I recently had an interesting discussion with my colleagues Dan Graur and Ricardo Azevedo about their recent critique of the ENCODE project. If you have not read the article, I recommend it highly. I can guarantee that you will be entertained more than by almost any scientific article you’ve read in your life.
I believe that the authors make very good points here – they argue that the claims that 80% of the genome is functional (i.e. there is very little “junk DNA”) are unsupported by the data. A very interesting point is that the data was mined somewhat blindly. Evolutionary biologists who may have had a different perspective and interpretation were not consulted, for instance. I am not a specialist in these areas, and will leave this debate to others. But the article, and the response it received raise a number of other questions.
How best to interpret the large amounts of data that are becoming available is a problem of tremendous importance. However, I wanted to address another question here. One of the main criticism of the paper by Graur, et al. is about the tone they chose to adopt. Some have deemed it too aggressive or disrespectful, or simply unbecoming of a scientific publication.
I know the people who wrote the paper well. I am certain they would not have written a controversial paper for the sake of controversy – they believe deeply and stand behind what they wrote. This was a small group of scientists in a good, but not super-famous department. They were calling into question the findings of a project that cost $200 million and involved over 400 scientists, or more. Earlier publications have questioned the results of the ENCODE project, but none have gotten the attention that the paper by Graur, et al. did – the snarky tone certainly caught people’s attention, and that was the point.
However, this also exposes a fundamental problem with Big Science. By definition, Big Science projects cost millions or even billions of dollars. They can fund hundreds of labs and thousands of scientists. Could such projects be too big to fail? If the projects do not achieve the desired results, will it be possible to admit so? Or suppose even that great new data is generated, and our knowledge is advanced by the project. But perhaps the results are not easily summarized in a headline or a soundbite. Perhaps they are complicated, not easily interpreted, or simply not definitive. However, if billions were spent, will there be a need to try to come up with headline worthy claims, and pronouncements that textbooks will have to be rewritten?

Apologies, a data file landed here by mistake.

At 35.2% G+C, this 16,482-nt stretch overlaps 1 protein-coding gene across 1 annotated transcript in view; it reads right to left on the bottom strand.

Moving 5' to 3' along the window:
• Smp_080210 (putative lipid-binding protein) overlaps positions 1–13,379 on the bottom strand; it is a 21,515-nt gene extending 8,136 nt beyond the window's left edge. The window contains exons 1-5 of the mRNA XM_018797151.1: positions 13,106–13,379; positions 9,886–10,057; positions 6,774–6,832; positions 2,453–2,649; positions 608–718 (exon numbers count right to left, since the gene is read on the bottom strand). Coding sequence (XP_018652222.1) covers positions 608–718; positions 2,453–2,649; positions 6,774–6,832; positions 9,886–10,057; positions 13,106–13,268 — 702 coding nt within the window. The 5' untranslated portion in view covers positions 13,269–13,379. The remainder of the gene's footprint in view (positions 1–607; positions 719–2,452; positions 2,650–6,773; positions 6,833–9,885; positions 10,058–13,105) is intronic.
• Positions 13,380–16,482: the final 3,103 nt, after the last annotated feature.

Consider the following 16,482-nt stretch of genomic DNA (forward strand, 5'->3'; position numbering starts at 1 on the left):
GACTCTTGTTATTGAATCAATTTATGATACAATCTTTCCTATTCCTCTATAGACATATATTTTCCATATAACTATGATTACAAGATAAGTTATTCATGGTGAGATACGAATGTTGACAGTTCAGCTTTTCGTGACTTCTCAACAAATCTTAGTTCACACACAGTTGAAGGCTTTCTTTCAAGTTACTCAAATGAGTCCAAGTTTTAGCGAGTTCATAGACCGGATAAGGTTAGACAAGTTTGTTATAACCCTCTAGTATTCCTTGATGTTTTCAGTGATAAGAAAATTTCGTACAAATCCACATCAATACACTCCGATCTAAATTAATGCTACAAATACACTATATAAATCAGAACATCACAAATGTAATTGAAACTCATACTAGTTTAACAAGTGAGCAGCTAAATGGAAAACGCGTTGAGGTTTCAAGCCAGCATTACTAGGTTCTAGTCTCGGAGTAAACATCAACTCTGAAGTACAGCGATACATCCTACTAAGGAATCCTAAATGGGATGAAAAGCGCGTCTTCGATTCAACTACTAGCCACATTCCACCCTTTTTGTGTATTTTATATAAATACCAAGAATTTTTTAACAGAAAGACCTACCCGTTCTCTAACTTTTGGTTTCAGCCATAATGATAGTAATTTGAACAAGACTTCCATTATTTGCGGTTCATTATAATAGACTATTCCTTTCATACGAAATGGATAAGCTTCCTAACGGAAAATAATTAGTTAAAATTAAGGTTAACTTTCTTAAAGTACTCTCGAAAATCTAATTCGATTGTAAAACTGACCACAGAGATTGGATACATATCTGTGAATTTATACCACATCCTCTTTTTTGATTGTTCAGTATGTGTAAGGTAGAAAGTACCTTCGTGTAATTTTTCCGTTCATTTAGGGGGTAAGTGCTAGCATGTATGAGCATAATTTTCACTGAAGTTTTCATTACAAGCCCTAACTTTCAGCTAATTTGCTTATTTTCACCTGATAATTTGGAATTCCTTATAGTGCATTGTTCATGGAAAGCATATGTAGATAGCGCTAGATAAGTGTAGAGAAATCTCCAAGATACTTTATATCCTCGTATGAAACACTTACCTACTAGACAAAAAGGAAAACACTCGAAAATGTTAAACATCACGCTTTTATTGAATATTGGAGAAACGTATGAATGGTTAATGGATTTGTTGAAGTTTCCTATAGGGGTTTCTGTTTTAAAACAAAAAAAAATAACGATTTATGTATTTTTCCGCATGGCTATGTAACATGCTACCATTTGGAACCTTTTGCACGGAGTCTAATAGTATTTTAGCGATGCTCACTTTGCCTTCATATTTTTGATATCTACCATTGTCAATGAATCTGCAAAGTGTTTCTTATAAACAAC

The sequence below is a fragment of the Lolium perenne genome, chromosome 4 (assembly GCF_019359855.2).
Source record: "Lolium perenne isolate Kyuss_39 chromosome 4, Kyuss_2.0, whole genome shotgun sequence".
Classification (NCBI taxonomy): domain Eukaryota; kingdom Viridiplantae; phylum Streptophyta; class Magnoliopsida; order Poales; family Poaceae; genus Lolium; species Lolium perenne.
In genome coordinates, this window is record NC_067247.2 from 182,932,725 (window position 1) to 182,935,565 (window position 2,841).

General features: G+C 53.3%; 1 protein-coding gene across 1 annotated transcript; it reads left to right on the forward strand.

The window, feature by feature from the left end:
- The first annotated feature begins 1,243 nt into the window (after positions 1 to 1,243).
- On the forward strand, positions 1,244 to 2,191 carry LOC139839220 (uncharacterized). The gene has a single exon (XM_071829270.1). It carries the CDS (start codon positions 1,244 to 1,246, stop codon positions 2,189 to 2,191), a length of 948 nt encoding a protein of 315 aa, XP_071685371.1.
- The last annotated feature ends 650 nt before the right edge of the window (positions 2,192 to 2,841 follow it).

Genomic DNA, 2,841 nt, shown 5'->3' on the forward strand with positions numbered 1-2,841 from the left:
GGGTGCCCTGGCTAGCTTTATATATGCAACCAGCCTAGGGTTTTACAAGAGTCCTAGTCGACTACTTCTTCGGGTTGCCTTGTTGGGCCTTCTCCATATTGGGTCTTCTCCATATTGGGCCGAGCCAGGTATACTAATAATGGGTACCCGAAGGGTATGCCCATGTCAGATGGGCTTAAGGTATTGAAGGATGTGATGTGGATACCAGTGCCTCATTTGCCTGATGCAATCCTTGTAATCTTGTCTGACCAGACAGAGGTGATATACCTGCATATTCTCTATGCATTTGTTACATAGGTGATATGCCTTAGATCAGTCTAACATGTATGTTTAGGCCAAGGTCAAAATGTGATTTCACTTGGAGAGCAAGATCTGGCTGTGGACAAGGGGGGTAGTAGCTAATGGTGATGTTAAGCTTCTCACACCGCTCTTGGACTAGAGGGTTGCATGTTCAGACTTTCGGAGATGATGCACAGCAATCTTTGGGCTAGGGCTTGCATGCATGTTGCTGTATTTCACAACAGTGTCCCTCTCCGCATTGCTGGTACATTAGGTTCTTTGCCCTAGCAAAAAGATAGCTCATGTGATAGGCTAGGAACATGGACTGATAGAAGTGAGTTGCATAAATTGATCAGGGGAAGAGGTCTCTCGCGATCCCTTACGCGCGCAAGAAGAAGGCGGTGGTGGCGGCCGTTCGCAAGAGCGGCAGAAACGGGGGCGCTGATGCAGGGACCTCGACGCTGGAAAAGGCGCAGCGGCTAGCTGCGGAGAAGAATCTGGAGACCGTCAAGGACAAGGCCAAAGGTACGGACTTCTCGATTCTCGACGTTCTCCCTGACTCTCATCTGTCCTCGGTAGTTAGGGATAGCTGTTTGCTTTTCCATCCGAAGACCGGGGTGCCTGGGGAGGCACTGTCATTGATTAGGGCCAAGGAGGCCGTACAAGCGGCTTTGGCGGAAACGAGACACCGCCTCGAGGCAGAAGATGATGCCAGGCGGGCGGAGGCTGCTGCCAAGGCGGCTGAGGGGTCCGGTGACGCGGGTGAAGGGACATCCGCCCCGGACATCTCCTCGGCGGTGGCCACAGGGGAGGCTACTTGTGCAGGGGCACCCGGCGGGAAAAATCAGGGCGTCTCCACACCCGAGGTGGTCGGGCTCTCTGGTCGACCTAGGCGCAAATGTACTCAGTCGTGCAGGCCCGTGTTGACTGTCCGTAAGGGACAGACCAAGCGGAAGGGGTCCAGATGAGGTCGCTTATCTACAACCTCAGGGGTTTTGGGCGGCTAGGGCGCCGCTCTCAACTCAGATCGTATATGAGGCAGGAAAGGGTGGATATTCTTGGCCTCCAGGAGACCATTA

When so much money and so many careers are at stake, the rules under which science is done probably become different. To openly challenge such results becomes a questionable career move – it becomes likely that you have just made hundreds or thousands of enemies. If you have a disagreement with one or a few colleagues, that may not mean that your next grant will not get funded. But if you offended hundreds of them things may look different.
I don’t want to say that big scientific projects should not exist. Some such projects have been amazingly successful in the past – big science gave us the map of the human genome, and nuclear weapons (you can argue with the benefit to humanity, but not with the success), and Big Engineering landed people on the Moon. However, there is a political side of such projects that sets them apart. The goals of the projects will need to be carefully defined, and whenever possible, all steps of the project will need to be open to the entire scientific community.
In almost all cases, controversy is nothing to be afraid of in science. Controversy is frequently what drives science forward. If the result of Big Science is to tame or extinguish controversy, we should be worried indeed.